A survey of 1,700 farmers carried out by the agribusiness advisory and accounting group Ifac has uncovered low levels of preparedness for succession and future financial planning in the sector.

Just a quarter of participants said they had identified a potential successor for their business.

One in three said they did not believe that their farm business was viable enough to warrant identifying a successor.

40% said they did not have a will in place.

Just one in five who employ non-family members on their farms said they had written contracts of employment in place with their staff.

24% said they did not know how much they need to have in their pension to provide €200 per week income from the age of 65 - a finding that would likely be replicated in many parts of the wider workforce.

58% of participants said they did not complete budgets or cash flows.

The survey also highlighted the extent to which the farming community has embraced technology, a trend that has accelerated since the pandemic.

70% of farmers said they wanted online buying and selling in marts to continue post-pandemic.

Half said they use herd and breeding software on their farms.

The survey also identified relatively low levels of vaccine hesitancy among farmers with three quarters saying they would take the Covid vaccine.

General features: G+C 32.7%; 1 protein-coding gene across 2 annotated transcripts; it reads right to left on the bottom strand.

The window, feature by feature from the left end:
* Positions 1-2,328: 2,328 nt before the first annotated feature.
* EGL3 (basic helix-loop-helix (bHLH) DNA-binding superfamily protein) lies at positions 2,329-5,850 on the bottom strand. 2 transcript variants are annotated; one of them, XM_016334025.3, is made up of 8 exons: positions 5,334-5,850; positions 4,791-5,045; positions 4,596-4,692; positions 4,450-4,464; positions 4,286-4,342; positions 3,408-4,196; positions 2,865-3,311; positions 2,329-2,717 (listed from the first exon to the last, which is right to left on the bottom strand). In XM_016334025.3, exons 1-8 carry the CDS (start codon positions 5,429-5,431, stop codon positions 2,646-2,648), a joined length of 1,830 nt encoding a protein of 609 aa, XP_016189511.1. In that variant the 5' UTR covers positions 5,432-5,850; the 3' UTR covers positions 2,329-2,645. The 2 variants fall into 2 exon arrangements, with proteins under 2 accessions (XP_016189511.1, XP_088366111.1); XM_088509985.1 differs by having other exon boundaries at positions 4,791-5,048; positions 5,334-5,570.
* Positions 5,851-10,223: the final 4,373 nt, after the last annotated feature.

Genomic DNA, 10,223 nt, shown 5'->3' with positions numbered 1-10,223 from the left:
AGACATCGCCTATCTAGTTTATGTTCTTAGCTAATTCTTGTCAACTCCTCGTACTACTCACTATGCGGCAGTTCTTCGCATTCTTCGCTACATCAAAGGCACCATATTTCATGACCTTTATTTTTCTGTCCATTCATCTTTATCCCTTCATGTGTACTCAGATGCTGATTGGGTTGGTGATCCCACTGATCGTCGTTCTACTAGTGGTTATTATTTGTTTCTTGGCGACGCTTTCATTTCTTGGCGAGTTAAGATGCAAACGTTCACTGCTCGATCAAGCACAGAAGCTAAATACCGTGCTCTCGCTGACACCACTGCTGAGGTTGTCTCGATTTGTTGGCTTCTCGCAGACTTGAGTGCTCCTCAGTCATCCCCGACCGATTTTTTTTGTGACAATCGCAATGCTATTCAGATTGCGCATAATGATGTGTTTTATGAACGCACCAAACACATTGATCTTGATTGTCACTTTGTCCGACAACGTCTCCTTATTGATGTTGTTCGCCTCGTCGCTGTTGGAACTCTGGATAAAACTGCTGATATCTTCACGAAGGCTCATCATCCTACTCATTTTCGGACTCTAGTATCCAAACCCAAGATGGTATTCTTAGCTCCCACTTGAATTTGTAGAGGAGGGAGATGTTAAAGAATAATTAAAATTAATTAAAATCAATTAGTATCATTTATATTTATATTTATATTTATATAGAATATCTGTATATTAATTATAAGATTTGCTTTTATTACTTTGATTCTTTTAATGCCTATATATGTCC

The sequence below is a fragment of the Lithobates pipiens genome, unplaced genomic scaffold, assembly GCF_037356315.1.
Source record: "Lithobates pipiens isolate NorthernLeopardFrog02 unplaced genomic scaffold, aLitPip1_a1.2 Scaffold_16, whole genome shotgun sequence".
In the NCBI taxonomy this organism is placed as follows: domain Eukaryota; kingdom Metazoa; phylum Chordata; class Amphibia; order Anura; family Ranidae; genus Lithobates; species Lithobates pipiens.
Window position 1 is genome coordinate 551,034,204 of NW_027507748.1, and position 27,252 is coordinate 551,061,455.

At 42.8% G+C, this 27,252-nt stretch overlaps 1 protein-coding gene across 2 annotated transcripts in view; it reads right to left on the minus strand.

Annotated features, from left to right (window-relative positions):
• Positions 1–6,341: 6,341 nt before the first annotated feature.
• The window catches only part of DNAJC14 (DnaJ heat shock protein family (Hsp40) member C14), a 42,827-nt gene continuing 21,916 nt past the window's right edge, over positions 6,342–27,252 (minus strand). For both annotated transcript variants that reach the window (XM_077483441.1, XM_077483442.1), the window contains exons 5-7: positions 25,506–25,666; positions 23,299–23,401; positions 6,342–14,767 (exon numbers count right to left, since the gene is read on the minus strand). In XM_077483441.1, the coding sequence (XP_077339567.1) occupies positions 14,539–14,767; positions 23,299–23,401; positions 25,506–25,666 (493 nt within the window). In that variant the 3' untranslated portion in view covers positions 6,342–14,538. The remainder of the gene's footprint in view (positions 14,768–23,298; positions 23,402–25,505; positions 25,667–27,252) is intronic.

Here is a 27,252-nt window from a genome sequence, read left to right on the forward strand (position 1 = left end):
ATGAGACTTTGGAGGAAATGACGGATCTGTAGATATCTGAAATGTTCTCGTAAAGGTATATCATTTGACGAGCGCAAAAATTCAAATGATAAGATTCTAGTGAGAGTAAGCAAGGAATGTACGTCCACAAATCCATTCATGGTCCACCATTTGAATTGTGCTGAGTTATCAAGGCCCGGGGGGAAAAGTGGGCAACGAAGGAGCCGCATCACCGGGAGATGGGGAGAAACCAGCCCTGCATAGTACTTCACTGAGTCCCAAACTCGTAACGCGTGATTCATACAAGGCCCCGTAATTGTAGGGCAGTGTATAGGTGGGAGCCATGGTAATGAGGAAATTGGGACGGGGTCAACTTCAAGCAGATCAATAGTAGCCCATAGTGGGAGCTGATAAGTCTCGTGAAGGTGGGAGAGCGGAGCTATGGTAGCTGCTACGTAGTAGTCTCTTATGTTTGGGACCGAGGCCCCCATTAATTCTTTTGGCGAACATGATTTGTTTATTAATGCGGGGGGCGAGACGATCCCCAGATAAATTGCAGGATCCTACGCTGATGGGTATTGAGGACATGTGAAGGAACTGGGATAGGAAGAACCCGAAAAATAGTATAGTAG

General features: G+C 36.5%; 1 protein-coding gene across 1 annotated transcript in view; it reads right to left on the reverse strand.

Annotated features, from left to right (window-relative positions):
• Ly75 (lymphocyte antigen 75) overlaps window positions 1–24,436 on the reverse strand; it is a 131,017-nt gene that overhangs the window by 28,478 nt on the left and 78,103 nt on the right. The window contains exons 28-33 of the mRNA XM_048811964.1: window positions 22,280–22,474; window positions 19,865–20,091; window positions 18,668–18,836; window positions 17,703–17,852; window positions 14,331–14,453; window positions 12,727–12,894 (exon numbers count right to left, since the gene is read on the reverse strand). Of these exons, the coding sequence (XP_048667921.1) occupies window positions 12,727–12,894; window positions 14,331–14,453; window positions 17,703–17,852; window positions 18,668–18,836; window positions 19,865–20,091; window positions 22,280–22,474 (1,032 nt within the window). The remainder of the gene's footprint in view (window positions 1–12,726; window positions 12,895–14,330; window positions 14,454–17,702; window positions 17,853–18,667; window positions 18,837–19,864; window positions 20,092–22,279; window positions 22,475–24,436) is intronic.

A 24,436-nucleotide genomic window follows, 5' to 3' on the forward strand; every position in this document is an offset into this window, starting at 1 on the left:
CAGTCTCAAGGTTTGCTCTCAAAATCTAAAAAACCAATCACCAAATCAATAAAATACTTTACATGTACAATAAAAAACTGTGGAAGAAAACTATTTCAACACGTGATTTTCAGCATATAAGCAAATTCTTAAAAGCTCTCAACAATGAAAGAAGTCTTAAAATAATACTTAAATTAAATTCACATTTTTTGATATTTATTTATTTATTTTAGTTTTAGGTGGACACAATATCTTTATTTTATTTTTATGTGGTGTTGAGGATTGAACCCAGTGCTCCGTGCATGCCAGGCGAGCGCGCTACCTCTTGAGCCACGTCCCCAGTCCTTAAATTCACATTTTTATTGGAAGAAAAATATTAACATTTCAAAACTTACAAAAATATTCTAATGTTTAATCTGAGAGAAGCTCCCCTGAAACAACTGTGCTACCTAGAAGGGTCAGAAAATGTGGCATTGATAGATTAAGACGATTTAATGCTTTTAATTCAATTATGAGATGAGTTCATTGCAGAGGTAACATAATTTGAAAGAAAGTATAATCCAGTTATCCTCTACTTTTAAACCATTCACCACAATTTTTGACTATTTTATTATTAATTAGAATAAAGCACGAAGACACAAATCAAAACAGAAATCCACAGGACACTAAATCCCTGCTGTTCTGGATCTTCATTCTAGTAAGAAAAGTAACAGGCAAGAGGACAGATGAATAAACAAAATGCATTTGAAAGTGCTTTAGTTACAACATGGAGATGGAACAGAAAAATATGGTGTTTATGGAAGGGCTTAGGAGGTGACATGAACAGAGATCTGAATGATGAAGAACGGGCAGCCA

19% said they were unsure and the remaining 6% said they were not planning on getting vaccinated.

"There is still a lot of uncertainty about the future of farming and concerns about the cost of Covid, the impact of Brexit on the wider economy, and the costs associated with tackling climate change weigh heavily on the minds of Irish farmers," John Donoghue, chief executive of Ifac, said.

"Despite almost a third of Irish farmers saying they want to remain involved in the farm after retirement, for the third year in a row our survey shows that farmers are slow to act in relation to succession planning - something necessary to ensure the long-term sustainability of rural Ireland," he added.